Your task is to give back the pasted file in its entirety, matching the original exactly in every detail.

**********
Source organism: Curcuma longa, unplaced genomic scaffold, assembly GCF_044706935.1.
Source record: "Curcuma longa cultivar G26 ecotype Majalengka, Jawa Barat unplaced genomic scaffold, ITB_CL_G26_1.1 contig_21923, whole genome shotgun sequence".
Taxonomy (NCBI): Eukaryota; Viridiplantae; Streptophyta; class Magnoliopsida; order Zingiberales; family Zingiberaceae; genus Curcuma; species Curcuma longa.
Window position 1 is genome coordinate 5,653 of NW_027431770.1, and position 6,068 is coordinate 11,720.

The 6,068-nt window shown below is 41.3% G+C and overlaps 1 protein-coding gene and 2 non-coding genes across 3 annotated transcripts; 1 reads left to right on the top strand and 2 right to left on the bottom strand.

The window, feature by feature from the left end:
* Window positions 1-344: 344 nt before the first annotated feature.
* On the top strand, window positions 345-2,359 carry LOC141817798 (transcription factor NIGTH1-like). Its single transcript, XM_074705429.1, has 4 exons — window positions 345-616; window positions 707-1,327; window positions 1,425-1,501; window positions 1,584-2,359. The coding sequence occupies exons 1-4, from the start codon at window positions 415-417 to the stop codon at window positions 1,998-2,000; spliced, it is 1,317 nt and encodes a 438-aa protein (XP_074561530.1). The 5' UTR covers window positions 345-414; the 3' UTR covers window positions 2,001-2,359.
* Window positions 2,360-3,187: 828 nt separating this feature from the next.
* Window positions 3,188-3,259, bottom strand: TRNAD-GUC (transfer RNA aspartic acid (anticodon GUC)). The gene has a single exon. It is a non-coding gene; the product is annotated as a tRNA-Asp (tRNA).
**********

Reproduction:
Source organism: Curcuma longa, unplaced genomic scaffold, assembly GCF_044706935.1.
Source record: "Curcuma longa cultivar G26 ecotype Majalengka, Jawa Barat unplaced genomic scaffold, ITB_CL_G26_1.1 contig_21923, whole genome shotgun sequence".
Taxonomy (NCBI): Eukaryota; Viridiplantae; Streptophyta; class Magnoliopsida; order Zingiberales; family Zingiberaceae; genus Curcuma; species Curcuma longa.
Window position 1 is genome coordinate 5,653 of NW_027431770.1, and position 6,068 is coordinate 11,720.

The 6,068-nt window shown below is 41.3% G+C and overlaps 1 protein-coding gene and 2 non-coding genes across 3 annotated transcripts; 1 reads left to right on the top strand and 2 right to left on the bottom strand.

The window, feature by feature from the left end:
* Window positions 1-344: 344 nt before the first annotated feature.
* On the top strand, window positions 345-2,359 carry LOC141817798 (transcription factor NIGTH1-like). Its single transcript, XM_074705429.1, has 4 exons — window positions 345-616; window positions 707-1,327; window positions 1,425-1,501; window positions 1,584-2,359. The coding sequence occupies exons 1-4, from the start codon at window positions 415-417 to the stop codon at window positions 1,998-2,000; spliced, it is 1,317 nt and encodes a 438-aa protein (XP_074561530.1). The 5' UTR covers window positions 345-414; the 3' UTR covers window positions 2,001-2,359.
* Window positions 2,360-3,187: 828 nt separating this feature from the next.
* Window positions 3,188-3,259, bottom strand: TRNAD-GUC (transfer RNA aspartic acid (anticodon GUC)). The gene has a single exon. It is a non-coding gene; the product is annotated as a tRNA-Asp (tRNA).